Charles Lindbergh Eden, one of two remaining original vestrymen of the Cayman Islands, has died. He was 91.
Services were held Saturday at Savannah United Church, of which Mr. Eden was a member.
Premier Alden McLaughlin was scheduled to speak at the event.
Mr. Eden was honored last Monday, Jan. 28, during the nation’s Heroes Day celebration for his service as a vestryman from 1954 to 1959.
Heather Dianne Bodden accepted the award in his honor, as Mr. Eden was in Cayman Islands Hospital at the time. She presented it to him later that same day and said he was “overwhelmed with excitement” at receiving the award. He died the following day.
Ms. Bodden said she was a distant cousin of Mr. Eden, but her father was in business with him and she grew up calling Mr. Eden, Uncle Lindbergh. She said she helped him in his later years and always appreciated his friendliness.
“You could hear him from the time you drove up,” she said. “He’d say, ‘Good morning!’ or ‘Hello, hello, hello.’ He always greeted you like you were special, patting you on the shoulder and welcoming you into the house.”
A farmer all his life, Ms. Bodden said Mr. Eden continued to tend his crops into his 80s.
“He loved to talk about his land,” and was most proud of his breadfruit and mangoes,” she said.
He also liked to talk about world events.
“He was an avid listener of the news, everything worldwide,” she said. “He took pleasure in telling you what he’d seen.”
One major world event, in fact, gave Mr. Eden his name.
In a previous interview with the Cayman Compass, Mr. Eden explained that he had been named after American aviator and military officer Charles Lindbergh, who completed the first solo, non-stop transatlantic flight from Long Island, New York, to Paris, France, on May 20, 1927.
The 33 1⁄2-hour journey aboard the Spirit of St. Louis, a single-seat, single-engine monoplane, inspired his father, Alexander Selwyn Eden, an aviation enthusiast, to name his son after the famed pilot.
A lifelong bachelor, Mr. Eden was born in Savannah on June 11, 1927 to Alexander and Sarah Leonie Eden. Unlike most young men at that time, he did not go to sea, but stayed in Cayman and became a farmer. He also owned several businesses, including a meat market, the CleCoe Bottling Plant and the Savannah Tall Tree General Store. He operated this last business with his brother Crosby. The two men, along with Jay Bodden, also had a heavy equipment business.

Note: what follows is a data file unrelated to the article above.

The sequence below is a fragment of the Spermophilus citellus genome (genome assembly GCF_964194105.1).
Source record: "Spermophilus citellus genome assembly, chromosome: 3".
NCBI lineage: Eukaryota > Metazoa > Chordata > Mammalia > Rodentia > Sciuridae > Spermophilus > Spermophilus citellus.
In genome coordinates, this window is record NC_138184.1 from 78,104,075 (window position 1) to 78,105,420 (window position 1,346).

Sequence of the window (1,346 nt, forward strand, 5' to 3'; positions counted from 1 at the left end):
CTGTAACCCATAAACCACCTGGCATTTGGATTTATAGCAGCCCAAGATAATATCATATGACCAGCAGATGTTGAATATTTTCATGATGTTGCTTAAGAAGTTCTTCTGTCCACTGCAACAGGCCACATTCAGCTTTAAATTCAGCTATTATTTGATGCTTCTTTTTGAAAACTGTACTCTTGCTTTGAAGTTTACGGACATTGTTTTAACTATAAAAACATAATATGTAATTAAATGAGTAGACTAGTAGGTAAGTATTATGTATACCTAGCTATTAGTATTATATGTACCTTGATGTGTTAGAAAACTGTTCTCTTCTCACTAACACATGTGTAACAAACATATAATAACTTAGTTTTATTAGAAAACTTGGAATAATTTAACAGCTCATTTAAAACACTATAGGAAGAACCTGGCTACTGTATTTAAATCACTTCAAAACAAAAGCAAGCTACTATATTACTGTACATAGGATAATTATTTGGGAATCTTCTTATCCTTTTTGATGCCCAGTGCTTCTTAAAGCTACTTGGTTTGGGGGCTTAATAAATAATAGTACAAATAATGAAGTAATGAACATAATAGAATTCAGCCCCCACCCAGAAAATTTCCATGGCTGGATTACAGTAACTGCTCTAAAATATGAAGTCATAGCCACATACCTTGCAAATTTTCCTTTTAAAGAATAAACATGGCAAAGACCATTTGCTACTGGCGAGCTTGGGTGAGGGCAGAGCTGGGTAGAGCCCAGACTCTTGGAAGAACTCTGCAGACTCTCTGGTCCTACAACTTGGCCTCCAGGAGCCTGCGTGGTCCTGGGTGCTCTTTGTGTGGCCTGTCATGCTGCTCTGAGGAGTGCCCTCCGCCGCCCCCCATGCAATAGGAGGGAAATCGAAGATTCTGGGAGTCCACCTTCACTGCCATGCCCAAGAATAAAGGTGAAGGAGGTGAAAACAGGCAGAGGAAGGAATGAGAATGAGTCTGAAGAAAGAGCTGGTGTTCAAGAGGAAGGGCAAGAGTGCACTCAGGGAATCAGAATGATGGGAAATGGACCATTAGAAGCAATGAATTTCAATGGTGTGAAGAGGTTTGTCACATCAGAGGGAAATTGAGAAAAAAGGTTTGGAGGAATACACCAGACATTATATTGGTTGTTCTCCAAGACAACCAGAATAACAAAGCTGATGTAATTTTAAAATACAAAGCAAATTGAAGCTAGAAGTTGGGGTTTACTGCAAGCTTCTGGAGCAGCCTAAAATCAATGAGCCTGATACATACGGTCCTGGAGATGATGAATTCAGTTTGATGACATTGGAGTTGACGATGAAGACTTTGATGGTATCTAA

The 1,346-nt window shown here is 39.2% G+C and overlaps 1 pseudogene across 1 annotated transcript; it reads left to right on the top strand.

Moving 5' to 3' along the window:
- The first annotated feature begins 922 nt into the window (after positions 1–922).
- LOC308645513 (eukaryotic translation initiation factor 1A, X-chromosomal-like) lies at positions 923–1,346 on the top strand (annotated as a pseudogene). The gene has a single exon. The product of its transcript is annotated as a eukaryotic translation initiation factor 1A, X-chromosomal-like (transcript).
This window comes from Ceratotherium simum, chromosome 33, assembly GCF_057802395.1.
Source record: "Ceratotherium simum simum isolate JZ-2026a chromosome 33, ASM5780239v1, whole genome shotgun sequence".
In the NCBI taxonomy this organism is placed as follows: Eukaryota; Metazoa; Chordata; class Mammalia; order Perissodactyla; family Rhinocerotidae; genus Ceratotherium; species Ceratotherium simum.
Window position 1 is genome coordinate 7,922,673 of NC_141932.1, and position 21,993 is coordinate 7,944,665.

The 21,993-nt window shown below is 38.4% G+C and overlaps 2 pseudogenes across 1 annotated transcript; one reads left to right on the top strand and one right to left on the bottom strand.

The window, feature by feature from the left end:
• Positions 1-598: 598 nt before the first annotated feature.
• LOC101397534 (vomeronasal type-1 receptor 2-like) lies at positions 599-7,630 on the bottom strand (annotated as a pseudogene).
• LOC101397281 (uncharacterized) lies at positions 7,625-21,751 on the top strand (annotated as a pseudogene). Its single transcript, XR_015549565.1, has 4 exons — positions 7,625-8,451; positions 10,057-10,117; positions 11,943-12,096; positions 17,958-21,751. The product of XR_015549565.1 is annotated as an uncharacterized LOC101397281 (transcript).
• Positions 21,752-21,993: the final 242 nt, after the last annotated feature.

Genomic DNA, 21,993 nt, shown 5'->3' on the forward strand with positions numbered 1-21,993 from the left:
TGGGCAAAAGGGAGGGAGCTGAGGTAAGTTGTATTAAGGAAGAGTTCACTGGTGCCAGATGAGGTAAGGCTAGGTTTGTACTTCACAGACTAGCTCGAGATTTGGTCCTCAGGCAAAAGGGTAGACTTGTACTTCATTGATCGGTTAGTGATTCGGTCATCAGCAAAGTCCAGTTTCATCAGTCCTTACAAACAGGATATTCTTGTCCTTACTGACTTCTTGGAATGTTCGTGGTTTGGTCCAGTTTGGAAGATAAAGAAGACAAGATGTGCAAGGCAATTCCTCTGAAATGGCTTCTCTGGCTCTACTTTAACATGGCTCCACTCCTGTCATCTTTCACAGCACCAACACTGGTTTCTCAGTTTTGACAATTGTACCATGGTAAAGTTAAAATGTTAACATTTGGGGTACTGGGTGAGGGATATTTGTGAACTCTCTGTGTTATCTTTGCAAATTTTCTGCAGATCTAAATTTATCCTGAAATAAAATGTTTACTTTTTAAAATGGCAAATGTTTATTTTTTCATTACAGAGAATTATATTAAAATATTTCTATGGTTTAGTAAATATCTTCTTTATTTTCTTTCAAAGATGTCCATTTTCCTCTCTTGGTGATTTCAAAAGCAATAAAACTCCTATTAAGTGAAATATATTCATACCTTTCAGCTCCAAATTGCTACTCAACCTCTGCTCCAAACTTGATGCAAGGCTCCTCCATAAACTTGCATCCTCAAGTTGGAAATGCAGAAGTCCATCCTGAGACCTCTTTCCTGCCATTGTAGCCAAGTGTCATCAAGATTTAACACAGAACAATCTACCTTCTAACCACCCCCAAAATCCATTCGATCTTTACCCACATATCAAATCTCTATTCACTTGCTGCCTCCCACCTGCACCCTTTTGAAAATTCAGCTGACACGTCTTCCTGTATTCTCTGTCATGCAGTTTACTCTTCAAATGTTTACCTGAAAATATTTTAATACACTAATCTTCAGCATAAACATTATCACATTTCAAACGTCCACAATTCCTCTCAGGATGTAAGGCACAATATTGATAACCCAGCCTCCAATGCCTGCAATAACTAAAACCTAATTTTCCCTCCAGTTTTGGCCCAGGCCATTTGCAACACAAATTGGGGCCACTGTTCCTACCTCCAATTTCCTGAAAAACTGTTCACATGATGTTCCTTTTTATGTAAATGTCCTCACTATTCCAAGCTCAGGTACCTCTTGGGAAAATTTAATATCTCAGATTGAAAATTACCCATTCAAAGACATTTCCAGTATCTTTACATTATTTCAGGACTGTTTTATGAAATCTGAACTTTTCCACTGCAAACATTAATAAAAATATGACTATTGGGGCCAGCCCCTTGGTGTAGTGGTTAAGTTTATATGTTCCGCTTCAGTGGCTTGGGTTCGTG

Mr. Eden may be best known for helping to found the Cayman Islands Agricultural Society. In a recent magazine article, he recalled being part of a 10-person delegation that visited Jamaica in the mid-1960s to experience that island’s agricultural expo. Soon after, members of the group formed the local Agricultural Society.
A skilled carpenter, Mr. Eden built the old Savannah post office and was one of the contractors who refurbished Pedro St. James Castle in the 1960s.
He was also very instrumental in building the island’s first Agricultural Society building, which was near today’s cricket pitch, and the present Stacy Watler Agriculture Pavilion in Lower Valley.
A baseball enthusiast and youth coach, Mr. Eden was also an avid golfer. And in October 2017, he was selected as an ambassador for the Older Persons Month.
During this year’s Heroes Day ceremony, Captain Owen Murphy Farrington, now the jurisdiction’s only surviving vestryman, encouraged attendees to keep Mr. Eden, who played an important role in the development of the modern Cayman Islands, in their thoughts.
“First of all, I want to ask you to remember in your prayers my colleague Mr. Eden, who’s in the hospital since Christmas,” Mr. Farrington said that day, adding, “From when the justices of the peace and vestrymen agreed on what the coat of arms should look like until today, spans 60 years.
“That 60-year journey was not without challenges, but through the grace of God, we arrived to where we are today.”
Mr. Eden is survived by sister Ruby West, sister-in-law Kathleen Eden and several nieces and nephews.